Towards an optimal outcome for trauma patients: The Transmural Trauma Care Model

Research output: ThesisPhd-Thesis - Research and graduation internal

Abstract

Traumatic injury is one of the main causes of death and disability worldwide and poses a substantial economic burden to society. Traditionally, the organization of trauma care focused more on pre-hospital and in-hospital care than on the rehabilitation phase. Since the organization of acute trauma care has improved and mortality due to traumatic injury has decreased, the focus of trauma care has shifted from reducing mortality to improving quality of life and outcome. This in turn resulted in a growing interest in improving the quality of trauma rehabilitation, which is the main focus of this thesis. We developed and evaluated the Transmural Trauma Care Model (TTCM), an advanced transmural rehabilitation model for mild, moderate and severe trauma patients, aiming to improve patient outcomes and reduce costs by optimizing the organization, content, and quality of the rehabilitation process. The TTCM consists of four components, all of which are linked to one another, i.e. 1) a multidisciplinary team at the outpatient clinic for trauma patients, 2) coordination and individual functional goal setting for each patient by the multidisciplinary hospital-based team, 3) a network of specialized primary care physical therapists, and 4) secured email traffic between the hospital-based physical therapist and the primary care network physical therapist. The primary aim of this thesis was to assess the effectiveness and cost-effectiveness of the TTCM within a controlled-before-and-after study. Secondary aims included the assessment of the implementation of the TTCM by exploring its reach, dose delivered, dose received, and fidelity, supplemented by identifying possible barriers and facilitators associated with its implementation. Chapter 2 described the development of the TTCM, complemented by a detailed description of the study design of the controlled-before-and-after study. Chapter 3 investigated the effectiveness of the TTCM compared to regular care among trauma patients, in terms of health-related quality of life (HR-QOL), functional outcome, pain and patient satisfaction. Preliminary evidence was provided that the TTCM is effective in improving patient-related outcome measures. Chapter 4 described the results of the economic evaluation and indicated that the total societal costs were lower among patients treated with TTCM compared with those receiving regular care. However, strong conclusions about the cost-effectiveness of the TTCM cannot be made, since it is unknown what decision-makers are willing-to-pay per unit of effect gained for the outcomes included in the analyses. Chapter 5 described the results of the process evaluation and showed that the TTCM was largely implemented as intended. Various facilitators and barriers were identified that need to be considered when implementing the TTCM broadly. Chapter 6 described the results of the study assessing the association between various fracture and treatment related factors with disease-specific HR-QOL, functional outcome, and societal costs. Having a fracture of the lower extremity was found to be associated with a lower disease-specific HR-QOL and having an upper extremity fracture was associated with a better functional outcome, both compared to patients from the reference category. Chapter 7 described the study protocol of the multicenter trial that was initiated, funded, and designed based on the results of chapter 3, 4, 5 and 6 of this thesis. Chapter 8 presents an extensive discussion of our studies, the choices we made with respect to their methodology as well as their limitations that should be taken into account when interpreting the results. In conclusion, the TTCM seems feasible in practice and we found preliminary evidence that it is effective in improving patient-related outcome measures. Strong conclusions about the cost-effectiveness of the TTCM cannot be made. Results of the multicenter trial, described in chapter 7, are expected in 2023.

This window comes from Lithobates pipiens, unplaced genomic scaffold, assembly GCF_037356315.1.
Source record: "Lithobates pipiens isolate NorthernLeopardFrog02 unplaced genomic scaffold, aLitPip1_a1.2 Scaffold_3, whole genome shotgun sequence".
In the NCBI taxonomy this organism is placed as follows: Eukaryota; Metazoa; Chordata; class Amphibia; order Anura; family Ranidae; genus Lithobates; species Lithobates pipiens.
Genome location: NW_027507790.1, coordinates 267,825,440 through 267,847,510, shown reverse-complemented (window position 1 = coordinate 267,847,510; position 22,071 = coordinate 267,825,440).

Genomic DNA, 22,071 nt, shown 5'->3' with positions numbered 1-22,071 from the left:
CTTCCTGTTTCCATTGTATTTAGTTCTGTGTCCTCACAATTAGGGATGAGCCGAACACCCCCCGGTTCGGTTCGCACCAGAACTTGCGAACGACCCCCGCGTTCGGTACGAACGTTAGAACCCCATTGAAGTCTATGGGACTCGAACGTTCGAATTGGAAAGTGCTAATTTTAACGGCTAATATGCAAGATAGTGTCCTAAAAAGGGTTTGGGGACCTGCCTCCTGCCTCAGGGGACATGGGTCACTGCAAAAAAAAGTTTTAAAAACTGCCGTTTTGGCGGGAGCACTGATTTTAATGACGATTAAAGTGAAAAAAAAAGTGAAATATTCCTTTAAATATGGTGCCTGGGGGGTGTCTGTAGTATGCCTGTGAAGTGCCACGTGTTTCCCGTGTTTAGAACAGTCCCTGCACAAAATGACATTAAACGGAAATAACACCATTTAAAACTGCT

Original languageEnglish
QualificationDoctor of Philosophy
Awarding Institution
  • Vrije Universiteit Amsterdam
Supervisors/Advisors
  • Ostelo, Raymond, Supervisor
  • de Groot, Vincent, Supervisor
  • van Dongen, Johanna Maria, Co-supervisor
  • Bloemers, Frank, Co-supervisor
Award date1 Jul 2021
Place of PublicationAmsterdam
Publisher
Print ISBNs9789490791858
Electronic ISBNs9789490791858
Publication statusPublished - 2 Jul 2021

Cite this